The Marx article, if you read it extremely carefully with all the knowledge you gained from the debunking, doesn’t confidently assert a connection between Lincoln and Marx (except in the headline and subtitle, which are usually written by someone else). The reporter uses phrases like “that might be because Lincoln was regularly reading Karl Marx” (in a sentence where you’re expected to think of the hedging as a colloquialism), and “It’s nearly guaranteed that, in the 1850s, Lincoln was regularly reading Marx” (the evidence being that Lincoln had been known to read a newspaper that Marx had been known to publish in). It says that Marx sent letters to Lincoln - but fails to mention that a US President gets thousands of letters from everyone and there’s no evidence Lincoln read Marx’s. It says that a US ambassador told Marx’s Communist group that Lincoln appreciated them - but fails to mention this was as part of a form letter, little different from the “JOE BIDEN THANKS YOU FOR YOUR SUPPORT” spam emails I get sometimes. It’s hard for a naive person to read the article without falsely concluding that Marx and Lincoln were friends. But the article does mostly stick to statements which are literally true.
There were some historians who praised the Marx article and said nice things about it. But they were all explicitly socialist historians, and they were all studying time periods other than the one containing Lincoln and Marx. So this probably doesn’t completely discredit all expertise. Meanwhile, actual statisticians and election security experts said pretty clearly they thought the election was fair, even when this was in their domain of expertise.
Finally, the Marx thing was intended as a cutesy human interest story (albeit one with an obvious political motive) and everybody knows cutesy human interest stories are always false.
All of this is a lot more complicated than “of course you can trust the news” or “how dare you entertain deranged conspiracy theories!” There are lots of cases where you can’t trust the news! It sucks! It’s completely understandable that large swathes of people can’t differentiate the many many cases where the news lies to them from the other set of cases where the news is not, at this moment, actively lying. But that differentiation is possible, most people learn how to do it, and it’s the main way we know anything at all.
As in journalism, so in science.
According to this news site, some Swedish researchers were trying to gather crime statistics. They collated a bunch of things about different crimes and - without it being a particular focus of their study - one of the pieces of information was immigration status, and they found that immigrants were responsible for a disproportionately high amount of some crimes in Sweden.
The Swedish establishment brought scientific misconduct cases against the researchers (one of whom is himself "of immigrant background"). The first count was not asking permission to include ethnicity statistics in their research (even though the statistics were publicly accessible, apparently Swedish researchers have to get permission to use publicly accessible data). The second count was not being able to justify how their research would “reduce exclusion and improve integration.”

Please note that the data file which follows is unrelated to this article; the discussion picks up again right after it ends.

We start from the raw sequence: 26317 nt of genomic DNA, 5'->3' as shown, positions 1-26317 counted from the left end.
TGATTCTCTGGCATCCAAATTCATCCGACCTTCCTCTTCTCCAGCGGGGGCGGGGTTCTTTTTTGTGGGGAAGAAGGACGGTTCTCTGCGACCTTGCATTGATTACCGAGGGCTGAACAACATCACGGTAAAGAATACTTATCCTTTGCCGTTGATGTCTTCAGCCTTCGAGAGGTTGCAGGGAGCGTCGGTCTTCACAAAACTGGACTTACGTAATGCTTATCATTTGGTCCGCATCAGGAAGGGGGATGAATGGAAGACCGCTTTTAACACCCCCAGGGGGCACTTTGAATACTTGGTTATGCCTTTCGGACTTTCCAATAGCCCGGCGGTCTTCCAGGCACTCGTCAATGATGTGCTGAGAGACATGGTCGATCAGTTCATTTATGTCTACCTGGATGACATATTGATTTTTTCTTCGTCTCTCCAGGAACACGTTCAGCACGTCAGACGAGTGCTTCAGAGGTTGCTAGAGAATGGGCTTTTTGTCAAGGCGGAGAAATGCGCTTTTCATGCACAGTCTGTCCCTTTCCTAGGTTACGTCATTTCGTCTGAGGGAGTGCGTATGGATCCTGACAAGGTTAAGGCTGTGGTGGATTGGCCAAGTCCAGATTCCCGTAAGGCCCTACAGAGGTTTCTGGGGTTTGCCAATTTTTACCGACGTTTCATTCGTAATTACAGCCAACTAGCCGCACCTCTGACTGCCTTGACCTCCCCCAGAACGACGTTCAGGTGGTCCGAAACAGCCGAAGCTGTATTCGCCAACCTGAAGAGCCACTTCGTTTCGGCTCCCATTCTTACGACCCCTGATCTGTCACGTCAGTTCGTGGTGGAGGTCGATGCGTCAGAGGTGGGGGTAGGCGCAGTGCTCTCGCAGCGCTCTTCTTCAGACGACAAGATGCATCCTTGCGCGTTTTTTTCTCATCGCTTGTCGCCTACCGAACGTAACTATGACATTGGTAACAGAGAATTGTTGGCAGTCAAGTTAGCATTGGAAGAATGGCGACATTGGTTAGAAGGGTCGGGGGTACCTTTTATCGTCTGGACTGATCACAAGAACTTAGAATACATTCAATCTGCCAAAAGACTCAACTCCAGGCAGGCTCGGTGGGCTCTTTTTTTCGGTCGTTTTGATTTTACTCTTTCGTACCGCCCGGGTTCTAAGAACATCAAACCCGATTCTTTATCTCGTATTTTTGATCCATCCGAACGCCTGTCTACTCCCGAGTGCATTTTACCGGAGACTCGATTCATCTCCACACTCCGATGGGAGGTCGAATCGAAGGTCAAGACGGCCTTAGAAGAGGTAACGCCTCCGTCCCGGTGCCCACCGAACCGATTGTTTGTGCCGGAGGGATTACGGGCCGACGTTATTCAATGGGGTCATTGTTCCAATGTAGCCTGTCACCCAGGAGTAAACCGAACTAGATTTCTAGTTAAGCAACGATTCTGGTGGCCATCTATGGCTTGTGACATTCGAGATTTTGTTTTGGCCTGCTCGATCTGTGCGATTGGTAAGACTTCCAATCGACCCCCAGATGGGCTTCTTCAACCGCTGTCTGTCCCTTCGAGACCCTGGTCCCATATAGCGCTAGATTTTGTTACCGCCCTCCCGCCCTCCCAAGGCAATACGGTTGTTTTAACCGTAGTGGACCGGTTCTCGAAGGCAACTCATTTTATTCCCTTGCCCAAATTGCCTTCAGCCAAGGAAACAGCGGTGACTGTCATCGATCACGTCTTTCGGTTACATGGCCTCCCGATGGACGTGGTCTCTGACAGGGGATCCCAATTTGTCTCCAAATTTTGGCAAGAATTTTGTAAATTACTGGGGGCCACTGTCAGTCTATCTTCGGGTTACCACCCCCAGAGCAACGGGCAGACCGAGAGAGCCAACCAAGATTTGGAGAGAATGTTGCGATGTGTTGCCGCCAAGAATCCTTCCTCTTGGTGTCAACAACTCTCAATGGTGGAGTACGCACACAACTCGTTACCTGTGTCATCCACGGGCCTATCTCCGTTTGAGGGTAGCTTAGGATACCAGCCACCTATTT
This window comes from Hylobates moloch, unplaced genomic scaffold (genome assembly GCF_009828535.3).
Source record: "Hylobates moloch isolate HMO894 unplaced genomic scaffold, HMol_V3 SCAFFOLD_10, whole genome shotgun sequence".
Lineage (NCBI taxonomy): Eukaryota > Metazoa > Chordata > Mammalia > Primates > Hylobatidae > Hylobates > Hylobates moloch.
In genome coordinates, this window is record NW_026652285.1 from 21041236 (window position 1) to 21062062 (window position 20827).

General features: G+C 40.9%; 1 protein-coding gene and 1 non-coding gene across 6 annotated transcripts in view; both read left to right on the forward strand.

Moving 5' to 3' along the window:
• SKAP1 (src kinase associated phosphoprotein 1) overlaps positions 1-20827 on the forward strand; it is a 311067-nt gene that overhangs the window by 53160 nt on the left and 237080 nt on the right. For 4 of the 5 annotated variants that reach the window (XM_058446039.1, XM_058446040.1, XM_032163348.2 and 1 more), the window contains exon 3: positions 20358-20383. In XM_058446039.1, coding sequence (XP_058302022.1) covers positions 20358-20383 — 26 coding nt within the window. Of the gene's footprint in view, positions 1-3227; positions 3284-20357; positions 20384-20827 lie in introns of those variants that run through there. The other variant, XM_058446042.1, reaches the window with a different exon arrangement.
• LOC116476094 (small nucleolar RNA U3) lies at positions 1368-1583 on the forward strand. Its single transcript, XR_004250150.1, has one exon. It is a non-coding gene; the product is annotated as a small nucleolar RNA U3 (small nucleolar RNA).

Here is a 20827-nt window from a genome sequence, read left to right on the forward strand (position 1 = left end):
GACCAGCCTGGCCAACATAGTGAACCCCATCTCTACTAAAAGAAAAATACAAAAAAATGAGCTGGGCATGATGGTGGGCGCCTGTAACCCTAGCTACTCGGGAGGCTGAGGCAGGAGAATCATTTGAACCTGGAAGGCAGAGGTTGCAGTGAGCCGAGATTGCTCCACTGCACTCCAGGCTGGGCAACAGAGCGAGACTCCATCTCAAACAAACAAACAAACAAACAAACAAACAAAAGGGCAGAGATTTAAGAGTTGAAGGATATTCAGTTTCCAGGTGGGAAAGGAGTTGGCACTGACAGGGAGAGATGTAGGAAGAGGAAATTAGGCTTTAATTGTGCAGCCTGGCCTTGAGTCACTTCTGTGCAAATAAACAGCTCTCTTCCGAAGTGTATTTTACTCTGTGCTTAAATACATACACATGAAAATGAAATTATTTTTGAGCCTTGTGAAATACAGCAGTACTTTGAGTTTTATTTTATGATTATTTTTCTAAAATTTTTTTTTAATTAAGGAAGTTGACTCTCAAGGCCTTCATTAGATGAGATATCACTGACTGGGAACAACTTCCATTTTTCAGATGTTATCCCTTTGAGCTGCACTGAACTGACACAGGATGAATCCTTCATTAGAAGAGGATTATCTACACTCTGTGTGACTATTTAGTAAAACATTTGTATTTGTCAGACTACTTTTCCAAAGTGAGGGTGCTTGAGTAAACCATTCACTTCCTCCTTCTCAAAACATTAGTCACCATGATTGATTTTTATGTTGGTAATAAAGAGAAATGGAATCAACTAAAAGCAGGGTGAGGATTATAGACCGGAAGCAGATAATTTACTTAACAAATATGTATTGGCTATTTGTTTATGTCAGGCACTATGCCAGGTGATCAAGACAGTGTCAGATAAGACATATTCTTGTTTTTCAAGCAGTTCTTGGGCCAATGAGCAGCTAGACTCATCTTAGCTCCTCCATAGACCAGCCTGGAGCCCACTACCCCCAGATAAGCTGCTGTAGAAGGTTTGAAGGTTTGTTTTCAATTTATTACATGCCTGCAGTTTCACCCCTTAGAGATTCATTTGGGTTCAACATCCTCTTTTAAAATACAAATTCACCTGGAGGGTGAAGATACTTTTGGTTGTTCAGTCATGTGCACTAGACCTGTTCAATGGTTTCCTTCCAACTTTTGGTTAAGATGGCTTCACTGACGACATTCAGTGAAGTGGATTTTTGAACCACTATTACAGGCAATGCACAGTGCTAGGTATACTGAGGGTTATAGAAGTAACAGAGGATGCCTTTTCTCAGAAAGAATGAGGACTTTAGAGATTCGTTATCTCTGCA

While these accusations are probably true on their own terms, I think any researcher who found that immigrants were great would not have the technicalities of their research subjected to this level of scrutiny, and that the permissioning system evolved partly out of a desire to be able to crush researchers in exactly these kinds of situations. I think this is a pretty common scenario, and part of a whole structure of norms and regulations that makes sure experts only produce research that favors one side of the political spectrum. So I think the outrage is justified, this is exactly what people mean when they accuse experts of being biased, and those accusations are completely true.
But: have you ever heard an expert say, in so many words, that immigrants to Sweden definitely don't commit more crime than natives?
(I think people do say this in the US, but only because it's true-ish in the US; Sweden and the US have very different immigrant and native populations)
I believe that in some sense, the academic establishment will work to cover up facts that go against their political leanings. But the experts in the field won't lie directly. They don't go on TV and say "The science has spoken, and there is strong evidence that immigrants in Sweden don't commit more violent crime than natives". They don't talk about the "strong scientific consensus against immigrant criminality". They occasionally try to punish people who bring this up, but they won't call them "science deniers".
This seems like another example of the "FOX won't make up terrorist attacks" point. There are a lot of ways that experts and the academic establishment are biased and try to muddy the discussion in favor of their preferred political side. But this is a game with certain rules. There are lines they'll cross, and other lines they won't cross.